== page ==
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By Lidiane Cunha

The government of Canada has taken unprecedented measures to contain the COVID-19 outbreak and keep Canadians safe. Physical distancing is undoubtedly an important mitigating strategy, but it also creates challenges for Canadians.

Many employees are suddenly navigating through uncharted waters from having to work from home and cope with new job tasks or the lack of childcare support. Others face financial uncertainty as the COVID-19 crisis hits the economy. How does this new work-life reality impact employees’ mental health and how can organizations support their employees during these uncertain times?

To answer some of these questions, we interviewed Dr. Jennifer Dimoff, an Assistant Professor at the University of Ottawa’s Telfer School of Management. Her research focuses on the role managers play to foster mental health in the workplace. Professor Dimoff is also part of a research team that has received a Novel Coronavirus Rapid Research Funding Opportunity by the Canadian Institute of Health Research. The team of researchers from Saint Mary’s University, the University of Ottawa, Cape Breton University, and Mount Allison University will examine how organizations respond to the COVID-19 outbreak and how their practices, policies and communications encourage or discourage health-promoting behaviors among their employees. The researchers suggest that employers also have a public health role to play.

1. How do you think the new reality Canadians are facing during the COVID-19 crisis will impact employees' mental health? What are the main challenges they face?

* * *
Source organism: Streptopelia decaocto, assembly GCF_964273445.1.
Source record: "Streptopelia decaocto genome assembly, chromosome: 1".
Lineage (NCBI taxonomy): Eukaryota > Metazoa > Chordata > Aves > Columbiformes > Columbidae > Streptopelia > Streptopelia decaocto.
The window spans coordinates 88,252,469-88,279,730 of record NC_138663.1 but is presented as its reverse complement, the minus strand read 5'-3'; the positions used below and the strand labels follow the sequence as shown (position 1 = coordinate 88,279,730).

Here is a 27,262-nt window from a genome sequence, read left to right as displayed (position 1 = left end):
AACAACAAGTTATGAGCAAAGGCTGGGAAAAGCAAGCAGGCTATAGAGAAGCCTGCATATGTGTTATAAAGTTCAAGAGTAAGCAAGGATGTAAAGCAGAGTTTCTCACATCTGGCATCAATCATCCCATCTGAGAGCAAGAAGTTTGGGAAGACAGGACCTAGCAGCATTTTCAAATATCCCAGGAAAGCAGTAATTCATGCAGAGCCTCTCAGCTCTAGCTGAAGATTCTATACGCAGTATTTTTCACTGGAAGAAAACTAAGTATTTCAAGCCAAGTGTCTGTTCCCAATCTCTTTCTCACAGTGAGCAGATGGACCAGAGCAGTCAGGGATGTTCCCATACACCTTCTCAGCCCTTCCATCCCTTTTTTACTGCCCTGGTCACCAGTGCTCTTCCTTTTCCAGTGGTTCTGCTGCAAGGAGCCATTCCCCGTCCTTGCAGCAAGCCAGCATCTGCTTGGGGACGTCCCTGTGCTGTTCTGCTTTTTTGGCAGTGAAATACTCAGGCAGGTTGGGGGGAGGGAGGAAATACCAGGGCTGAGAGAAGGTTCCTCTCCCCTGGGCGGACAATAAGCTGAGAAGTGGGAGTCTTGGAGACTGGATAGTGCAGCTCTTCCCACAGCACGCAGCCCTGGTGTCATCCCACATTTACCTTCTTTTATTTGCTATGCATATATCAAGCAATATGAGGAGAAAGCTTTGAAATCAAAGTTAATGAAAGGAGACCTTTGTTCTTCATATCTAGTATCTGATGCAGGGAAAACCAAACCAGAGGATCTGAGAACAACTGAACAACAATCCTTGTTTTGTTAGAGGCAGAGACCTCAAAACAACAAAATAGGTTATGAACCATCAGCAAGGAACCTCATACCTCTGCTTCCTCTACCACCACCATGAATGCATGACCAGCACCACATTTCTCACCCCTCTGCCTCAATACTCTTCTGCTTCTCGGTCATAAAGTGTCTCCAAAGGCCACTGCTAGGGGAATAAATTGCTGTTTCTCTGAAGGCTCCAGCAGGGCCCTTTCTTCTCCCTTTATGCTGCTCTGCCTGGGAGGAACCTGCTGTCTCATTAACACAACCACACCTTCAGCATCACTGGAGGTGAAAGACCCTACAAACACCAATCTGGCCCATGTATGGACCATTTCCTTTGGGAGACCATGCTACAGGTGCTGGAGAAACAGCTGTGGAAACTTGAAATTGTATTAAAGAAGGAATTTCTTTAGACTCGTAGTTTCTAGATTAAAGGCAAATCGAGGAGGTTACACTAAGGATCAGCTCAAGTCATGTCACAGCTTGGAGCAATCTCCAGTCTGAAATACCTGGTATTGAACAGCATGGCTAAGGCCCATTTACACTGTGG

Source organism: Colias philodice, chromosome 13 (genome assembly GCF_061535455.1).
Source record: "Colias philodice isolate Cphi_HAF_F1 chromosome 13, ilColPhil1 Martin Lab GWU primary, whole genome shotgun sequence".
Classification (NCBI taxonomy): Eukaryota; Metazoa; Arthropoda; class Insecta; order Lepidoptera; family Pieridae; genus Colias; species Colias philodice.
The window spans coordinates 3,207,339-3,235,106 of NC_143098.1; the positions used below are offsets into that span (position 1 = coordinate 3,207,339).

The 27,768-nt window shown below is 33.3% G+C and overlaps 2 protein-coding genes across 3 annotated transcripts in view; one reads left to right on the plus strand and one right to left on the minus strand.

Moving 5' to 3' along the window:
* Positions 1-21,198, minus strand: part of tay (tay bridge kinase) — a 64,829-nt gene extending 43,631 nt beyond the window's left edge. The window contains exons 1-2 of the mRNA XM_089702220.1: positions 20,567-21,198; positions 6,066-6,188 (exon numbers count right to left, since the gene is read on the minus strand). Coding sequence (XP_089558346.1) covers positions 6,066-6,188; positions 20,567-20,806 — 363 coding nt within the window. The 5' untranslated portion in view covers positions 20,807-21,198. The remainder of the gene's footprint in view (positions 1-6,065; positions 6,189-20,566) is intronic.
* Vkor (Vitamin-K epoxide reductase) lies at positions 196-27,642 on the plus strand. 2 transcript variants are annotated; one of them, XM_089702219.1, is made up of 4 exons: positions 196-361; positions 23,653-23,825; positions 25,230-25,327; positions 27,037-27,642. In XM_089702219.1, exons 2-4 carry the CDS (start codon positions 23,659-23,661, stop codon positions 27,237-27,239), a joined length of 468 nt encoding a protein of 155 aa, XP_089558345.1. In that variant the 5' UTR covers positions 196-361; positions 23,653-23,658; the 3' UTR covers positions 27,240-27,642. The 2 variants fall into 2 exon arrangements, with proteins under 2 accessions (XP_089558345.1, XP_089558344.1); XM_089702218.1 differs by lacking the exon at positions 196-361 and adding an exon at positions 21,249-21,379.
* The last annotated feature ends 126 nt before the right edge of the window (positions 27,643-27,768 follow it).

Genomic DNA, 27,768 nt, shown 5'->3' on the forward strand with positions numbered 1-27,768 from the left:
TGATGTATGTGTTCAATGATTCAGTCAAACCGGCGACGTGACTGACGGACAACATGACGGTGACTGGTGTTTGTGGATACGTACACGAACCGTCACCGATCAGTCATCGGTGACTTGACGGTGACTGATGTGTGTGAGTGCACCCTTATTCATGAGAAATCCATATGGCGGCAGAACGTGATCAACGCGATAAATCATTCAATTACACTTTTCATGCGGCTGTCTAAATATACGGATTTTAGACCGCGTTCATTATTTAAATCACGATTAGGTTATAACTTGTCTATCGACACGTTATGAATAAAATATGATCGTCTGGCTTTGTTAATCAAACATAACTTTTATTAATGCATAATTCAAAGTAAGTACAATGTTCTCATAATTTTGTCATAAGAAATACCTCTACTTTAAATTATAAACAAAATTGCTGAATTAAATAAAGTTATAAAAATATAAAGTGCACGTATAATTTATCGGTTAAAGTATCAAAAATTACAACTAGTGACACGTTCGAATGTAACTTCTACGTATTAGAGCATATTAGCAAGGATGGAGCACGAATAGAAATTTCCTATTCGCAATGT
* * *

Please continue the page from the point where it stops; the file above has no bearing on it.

All employees are, and will be, facing unique challenges due to the COVID-19 outbreak, and these challenges are, undoubtedly, exacerbated for employees who have school-aged children or take care of other family members who no longer have access to care. Yet, for many people, work requirements continue. This situation resonates highly for me as the mother of a young toddler. All of this creates a perfect storm for work-life conflict and ensuing stress, which can contribute to strain, burnout, and potentially poor mental health.

Many people are also dealing with job uncertainty. Job loss and unemployment are certainly related to increased risk of mental health issues. However, the Federal Government of Canada is responding in an extraordinary way to support people by issuing Support Benefits to help employees who lose their job or who are unable to work due to the loss of childcare. Still, when people are experiencing high levels of stress, they are sometimes unable to recognize and seek out the resources that are available to them. The biggest message here is for employees who need these resources to use them–this is what they are here for.

2. Physical distancing can take a toll on employee mental health. How can employers and managers help employees navigate these challenges?